6. Sept. 5 vs. North Dakota State

FCS juggernaut North Dakota State is not an opponent to be taken lightly — especially in Week 1 coming off an unprecedented offseason. The Bison have won eight of the past nine national championships in their subdivision, last year beating an outstanding James Madison side in an instant classic. The star of that NDSU team, quarterback Trey Lance, became the first freshman ever to win the Walter Payton Award, designated for the nation's premier offensive player in the FCS ranks. After throwing no interceptions and electrifying in both the passing and running game, Lance deserves to be in preseason Heisman Trophy conversations; expect him to enter the discussion if the Bison shock the defending Pac-12 champs.

 

5. Oct. 17 at Cal

A strong case can be made that this is one of the two or three toughest, if not most important games on Oregon's docket. When at full strength last season, the Golden Bears were among the most impressive teams in the Pac-12. Oregon alum Justin Wilcox has transformed Cal into a hard-nosed program with impressive defensive chops. With quarterback Chase Garbers back healthy to guide the offense, the 2020 squad could have the program's best shot at a Rose Bowl berth since the ill-fated 2004 bid. Oregon benefits heading into this road trip from having its bye week the Saturday prior, hence the lower ranking.

 

4. Oct. 3 vs. Washington

Rivalry games always take on their own unique life; especially so when the rivals in question are jockeying for divisional supremacy. Now add decades of true animosity, and you have a combustible situation. Washington faces some unknowns heading into 2020 after having set the pace in the Pac-12 for a few years under Chris Petersen, but first-year head coach Jimmy Lake played a vital role in restoring the Huskies to greatness. Expect a similarly hard-hitting, defensive-minded team comparable to those of the past half-decade to descend upon Autzen.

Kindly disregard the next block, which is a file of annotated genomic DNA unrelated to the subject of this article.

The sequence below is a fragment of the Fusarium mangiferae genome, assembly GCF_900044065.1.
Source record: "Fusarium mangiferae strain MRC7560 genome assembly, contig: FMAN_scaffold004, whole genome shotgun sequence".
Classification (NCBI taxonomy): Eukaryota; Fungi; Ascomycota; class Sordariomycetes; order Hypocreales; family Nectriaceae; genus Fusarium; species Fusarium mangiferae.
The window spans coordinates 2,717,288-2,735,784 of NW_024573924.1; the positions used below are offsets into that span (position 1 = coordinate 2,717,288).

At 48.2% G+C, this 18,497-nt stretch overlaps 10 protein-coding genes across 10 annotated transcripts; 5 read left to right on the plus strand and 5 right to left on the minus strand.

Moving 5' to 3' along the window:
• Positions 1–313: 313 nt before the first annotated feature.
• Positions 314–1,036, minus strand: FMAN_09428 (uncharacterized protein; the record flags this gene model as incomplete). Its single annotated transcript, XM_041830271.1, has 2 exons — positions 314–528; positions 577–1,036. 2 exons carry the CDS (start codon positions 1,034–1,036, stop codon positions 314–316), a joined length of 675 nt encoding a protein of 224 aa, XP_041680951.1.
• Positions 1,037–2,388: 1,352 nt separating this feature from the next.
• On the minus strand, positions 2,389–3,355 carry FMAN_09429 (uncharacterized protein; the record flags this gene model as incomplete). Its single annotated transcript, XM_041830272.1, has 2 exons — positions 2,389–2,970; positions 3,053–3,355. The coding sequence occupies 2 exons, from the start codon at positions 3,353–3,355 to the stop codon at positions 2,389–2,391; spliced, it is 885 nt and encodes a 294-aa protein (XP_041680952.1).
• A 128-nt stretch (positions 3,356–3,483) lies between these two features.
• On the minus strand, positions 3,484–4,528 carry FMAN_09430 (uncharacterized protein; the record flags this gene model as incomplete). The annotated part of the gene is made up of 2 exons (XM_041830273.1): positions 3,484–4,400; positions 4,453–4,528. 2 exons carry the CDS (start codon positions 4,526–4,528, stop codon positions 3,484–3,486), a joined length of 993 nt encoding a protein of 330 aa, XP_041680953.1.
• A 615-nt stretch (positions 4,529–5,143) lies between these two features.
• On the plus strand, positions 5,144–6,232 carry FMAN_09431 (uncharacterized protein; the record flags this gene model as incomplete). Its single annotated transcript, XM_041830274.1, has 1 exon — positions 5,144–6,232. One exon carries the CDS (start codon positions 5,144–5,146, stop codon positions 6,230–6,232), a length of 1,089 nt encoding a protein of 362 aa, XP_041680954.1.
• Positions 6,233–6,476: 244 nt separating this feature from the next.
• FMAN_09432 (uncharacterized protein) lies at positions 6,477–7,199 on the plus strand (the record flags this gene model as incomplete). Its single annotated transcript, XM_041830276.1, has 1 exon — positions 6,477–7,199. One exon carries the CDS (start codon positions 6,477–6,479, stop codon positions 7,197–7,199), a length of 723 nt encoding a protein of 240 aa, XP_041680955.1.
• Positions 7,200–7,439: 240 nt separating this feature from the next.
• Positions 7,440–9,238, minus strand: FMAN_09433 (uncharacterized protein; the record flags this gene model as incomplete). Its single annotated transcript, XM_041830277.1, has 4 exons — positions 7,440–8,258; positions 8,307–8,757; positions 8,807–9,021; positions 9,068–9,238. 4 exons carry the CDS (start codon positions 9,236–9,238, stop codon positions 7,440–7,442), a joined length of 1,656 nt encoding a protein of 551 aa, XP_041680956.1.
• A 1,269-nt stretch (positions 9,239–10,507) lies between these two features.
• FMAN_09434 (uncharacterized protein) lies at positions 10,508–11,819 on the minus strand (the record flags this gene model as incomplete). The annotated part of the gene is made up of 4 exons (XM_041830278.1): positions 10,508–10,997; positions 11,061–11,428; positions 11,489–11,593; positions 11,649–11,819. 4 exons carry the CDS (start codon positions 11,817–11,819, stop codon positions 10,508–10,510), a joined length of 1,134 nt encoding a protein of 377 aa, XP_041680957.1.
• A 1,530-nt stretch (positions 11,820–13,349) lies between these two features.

3. Nov. 7 vs. USC

Popular opinion suggests these are the two front-runners for the Pac-12 Championship Game in 2020 — and with good reason. Oregon returns a stacked defense with last year's breakout, first-year sensation Kayvon Thibodeaux leading the way. USC counters with a prolific passing attack and its own first-year sensation, quarterback Kedon Slovis, back for more. The Ducks gave the Trojans fits last season, but the 2020 USC squad should be more refined than the version Oregon trounced last November in Los Angeles.

 

2. Nov. 13 vs. Arizona State

Revenge is on the menu for Oregon after Arizona State spoiled the Ducks' College Football Playoff aspirations a season ago. Autzen Stadium will no doubt be rocking, but drawing what should be a better Sun Devils squad on six days' rest is a unique challenge. ASU quarterback Jayden Daniels had his national coming-out party against Oregon last November; he may well be in the Heisman hunt by this juncture of the campaign.

 

1. Sept. 12 vs. Ohio State

Perennial College Football Playoff contender Ohio State provides an early-season measuring stick for Oregon's own playoff worthiness. Ryan Day's offensive chops translated in his first full season as head coach for the Buckeyes, with the nation's third-highest scoring offense (46.9 points per game), which was led by two Heisman Trophy-caliber talents in Justin Fields and J.K. Dobbins. Dobbins is gone, but Fields returns to be the catalyst. The vaunted Ducks defense may not see a tougher challenge all season.

 

— Written by Kyle Kensing, who is part of the Athlon Contributor Network and a sportswriter in Southern California. Follow him on Twitter @kensing45.